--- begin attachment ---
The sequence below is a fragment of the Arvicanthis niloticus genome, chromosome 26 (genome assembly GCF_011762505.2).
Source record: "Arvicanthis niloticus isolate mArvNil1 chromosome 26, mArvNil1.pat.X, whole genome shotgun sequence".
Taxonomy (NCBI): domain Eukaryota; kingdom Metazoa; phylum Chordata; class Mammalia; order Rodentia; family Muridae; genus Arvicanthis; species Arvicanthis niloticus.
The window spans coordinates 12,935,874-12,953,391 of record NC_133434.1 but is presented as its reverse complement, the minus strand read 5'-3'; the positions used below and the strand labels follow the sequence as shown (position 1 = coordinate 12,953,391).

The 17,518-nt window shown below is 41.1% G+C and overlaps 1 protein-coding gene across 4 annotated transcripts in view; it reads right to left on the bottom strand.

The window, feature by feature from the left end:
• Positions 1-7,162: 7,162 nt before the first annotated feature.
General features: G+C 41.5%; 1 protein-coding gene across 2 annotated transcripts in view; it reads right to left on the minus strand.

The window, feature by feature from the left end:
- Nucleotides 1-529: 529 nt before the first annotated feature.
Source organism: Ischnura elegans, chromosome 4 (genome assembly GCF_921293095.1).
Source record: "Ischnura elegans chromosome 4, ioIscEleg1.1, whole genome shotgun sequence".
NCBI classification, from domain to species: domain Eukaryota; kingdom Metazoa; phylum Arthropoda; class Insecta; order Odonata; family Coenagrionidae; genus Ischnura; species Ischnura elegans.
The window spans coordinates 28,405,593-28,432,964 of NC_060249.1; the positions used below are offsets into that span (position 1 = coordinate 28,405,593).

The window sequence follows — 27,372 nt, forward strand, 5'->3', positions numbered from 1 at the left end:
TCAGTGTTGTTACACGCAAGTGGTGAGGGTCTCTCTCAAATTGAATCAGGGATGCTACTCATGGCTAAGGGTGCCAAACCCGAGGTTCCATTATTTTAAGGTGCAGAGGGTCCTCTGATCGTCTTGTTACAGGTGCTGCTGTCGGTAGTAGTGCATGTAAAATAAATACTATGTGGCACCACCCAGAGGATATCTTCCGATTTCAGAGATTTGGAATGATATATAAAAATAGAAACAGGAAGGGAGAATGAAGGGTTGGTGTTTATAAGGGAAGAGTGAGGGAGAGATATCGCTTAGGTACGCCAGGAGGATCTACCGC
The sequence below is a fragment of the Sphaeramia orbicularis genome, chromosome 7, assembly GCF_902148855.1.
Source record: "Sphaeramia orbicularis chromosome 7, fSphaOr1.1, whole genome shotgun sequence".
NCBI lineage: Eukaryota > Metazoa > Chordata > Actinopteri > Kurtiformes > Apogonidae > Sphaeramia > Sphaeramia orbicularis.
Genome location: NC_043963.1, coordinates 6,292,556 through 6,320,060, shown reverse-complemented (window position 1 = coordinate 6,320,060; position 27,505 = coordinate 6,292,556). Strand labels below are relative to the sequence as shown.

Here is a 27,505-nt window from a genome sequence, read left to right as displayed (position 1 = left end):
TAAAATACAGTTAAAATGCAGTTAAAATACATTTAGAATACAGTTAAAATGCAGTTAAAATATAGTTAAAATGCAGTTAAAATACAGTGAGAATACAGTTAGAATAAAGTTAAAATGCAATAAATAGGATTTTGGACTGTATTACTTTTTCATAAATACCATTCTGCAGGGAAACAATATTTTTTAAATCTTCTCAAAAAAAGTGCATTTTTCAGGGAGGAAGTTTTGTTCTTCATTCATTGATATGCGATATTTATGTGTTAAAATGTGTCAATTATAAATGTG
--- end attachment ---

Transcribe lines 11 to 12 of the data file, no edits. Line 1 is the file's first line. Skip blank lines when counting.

Source organism: Ischnura elegans, chromosome 4 (genome assembly GCF_921293095.1).
Source record: "Ischnura elegans chromosome 4, ioIscEleg1.1, whole genome shotgun sequence".